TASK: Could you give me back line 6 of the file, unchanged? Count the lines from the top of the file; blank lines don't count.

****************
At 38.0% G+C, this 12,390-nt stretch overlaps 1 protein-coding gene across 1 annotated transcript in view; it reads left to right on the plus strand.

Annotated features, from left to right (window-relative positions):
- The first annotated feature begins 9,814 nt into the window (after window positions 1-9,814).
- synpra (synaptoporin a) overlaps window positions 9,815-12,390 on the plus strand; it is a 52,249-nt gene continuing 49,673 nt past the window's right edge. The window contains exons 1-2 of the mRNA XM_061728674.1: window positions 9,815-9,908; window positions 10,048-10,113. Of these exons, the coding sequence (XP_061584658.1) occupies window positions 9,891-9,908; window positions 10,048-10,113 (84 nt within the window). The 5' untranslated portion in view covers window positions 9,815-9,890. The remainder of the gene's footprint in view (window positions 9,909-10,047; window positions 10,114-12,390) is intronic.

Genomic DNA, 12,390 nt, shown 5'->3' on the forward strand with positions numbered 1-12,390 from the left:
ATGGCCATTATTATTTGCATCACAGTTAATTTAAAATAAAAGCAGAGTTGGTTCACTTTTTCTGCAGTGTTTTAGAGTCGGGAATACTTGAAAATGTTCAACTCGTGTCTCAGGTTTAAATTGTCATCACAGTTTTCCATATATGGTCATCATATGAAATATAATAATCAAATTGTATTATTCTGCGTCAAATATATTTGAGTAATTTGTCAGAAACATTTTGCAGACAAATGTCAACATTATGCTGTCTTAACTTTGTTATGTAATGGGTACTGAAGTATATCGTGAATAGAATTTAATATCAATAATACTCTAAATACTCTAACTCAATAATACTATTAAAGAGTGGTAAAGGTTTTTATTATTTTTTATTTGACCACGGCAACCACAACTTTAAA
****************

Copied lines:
ATGGCCATTATTATTTGCATCACAGTTAATTTAAAATAAAAGCAGAGTTGGTTCACTTTTTCTGCAGTGTTTTAGAGTCGGGAATACTTGAAAATGTTCAACTCGTGTCTCAGGTTTAAATTGTCATCACAGTTTTCCATATATGGTCATCATATGAAATATAATAATCAAATTGTATTATTCTGCGTCAAATATATTTGAGTAATTTGTCAGAAACATTTTGCAGACAAATGTCAACATTATGCTGTCTTAACTTTGTTATGTAATGGGTACTGAAGTATATCGTGAATAGAATTTAATATCAATAATACTCTAAATACTCTAACTCAATAATACTATTAAAGAGTGGTAAAGGTTTTTATTATTTTTTATTTGACCACGGCAACCACAACTTTAAA